The Lords of the North (2006): Bernard Cornwell

★★★½

The Saxon Stories: Book III

Oh Uhtred. How I’ve missed you. Although it’s now been almost a month since I read this, I can still remember how refreshing I found it. That was during my deadline period where I was desperate for non-work-related reading material but entirely lacked the energy or mental capacity to write any blog posts; so I apologise. As you might remember, I’ve already read the first two novels in Bernard Cornwell’s series about Alfred the Great and the third proved to be just the tonic for some undemanding escapism. There are times, of course, when I want complex characterisation and meaty, intricate plots; and then there are times (largely coinciding with deadlines) when quite frankly I relish reading about someone like Uhtred, whose manifesto is short, simple and to the point: ‘That is my land. That is my woman. I will kill you now.’ Excellent.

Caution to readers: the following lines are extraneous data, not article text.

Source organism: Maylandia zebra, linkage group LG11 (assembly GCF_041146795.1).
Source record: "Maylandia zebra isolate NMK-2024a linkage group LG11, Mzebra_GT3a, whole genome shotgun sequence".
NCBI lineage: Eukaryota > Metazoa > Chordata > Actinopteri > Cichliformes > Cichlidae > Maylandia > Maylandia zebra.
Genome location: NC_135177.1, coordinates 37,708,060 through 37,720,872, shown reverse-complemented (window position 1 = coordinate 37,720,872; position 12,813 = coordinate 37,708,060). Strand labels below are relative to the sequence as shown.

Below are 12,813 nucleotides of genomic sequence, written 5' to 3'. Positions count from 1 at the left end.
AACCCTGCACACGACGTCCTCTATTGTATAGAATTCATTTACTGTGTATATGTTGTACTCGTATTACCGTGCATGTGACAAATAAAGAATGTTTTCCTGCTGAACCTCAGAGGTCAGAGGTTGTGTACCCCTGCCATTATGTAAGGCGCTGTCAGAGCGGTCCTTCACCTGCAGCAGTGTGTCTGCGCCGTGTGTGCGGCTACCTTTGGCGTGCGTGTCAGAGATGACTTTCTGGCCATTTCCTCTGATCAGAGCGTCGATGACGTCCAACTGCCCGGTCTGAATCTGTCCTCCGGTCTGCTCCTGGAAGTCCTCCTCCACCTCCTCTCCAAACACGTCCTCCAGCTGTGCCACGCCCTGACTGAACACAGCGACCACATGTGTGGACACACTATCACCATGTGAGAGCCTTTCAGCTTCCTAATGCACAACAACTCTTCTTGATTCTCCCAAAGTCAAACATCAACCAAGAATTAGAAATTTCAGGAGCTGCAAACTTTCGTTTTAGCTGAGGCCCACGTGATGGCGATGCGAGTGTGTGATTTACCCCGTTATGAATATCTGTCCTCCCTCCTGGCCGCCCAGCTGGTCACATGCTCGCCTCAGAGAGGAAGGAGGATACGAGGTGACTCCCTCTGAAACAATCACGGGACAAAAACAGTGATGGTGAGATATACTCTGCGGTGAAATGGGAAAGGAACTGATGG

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The Pale Horseman (2005): Bernard Cornwell

★★★

The Saxon Stories: Book II

This is the second volume in a series about the Northumbrian ealdorman Uhtred, born a Saxon but raised in captivity among the Danes as the adopted son of Earl Ragnar. The first book, The Last Kingdom, closed with a great battle at Cynuit, at which Uhtred led the Saxon forces to victory against the Danes and killed their leader Ubba Lothbrokson. This second book opens with the aftermath of the battle, as the Saxons once again fragment into their petty factions.

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The Last Kingdom (2004): Bernard Cornwell

★★★½

The Saxon Stories: Book I

On a rather fortuitous trip to the library yesterday, I happened to see this book: the first in a series set in 9th-century Britain, at a time when the struggle between the Saxons and the Danes was at its fiercest. I haven’t read much Bernard Cornwell, despite his enormous popularity – in fact, I think Azincourt is the only book of his that I’ve read, and I can’t remember much about that. However, in the wake of King Hereafter, I thought I’d give this a go. It turned out to be a highly enjoyable read: light, full of action and (though very different from Dunnett) an interesting complement to Thorfinn’s story.

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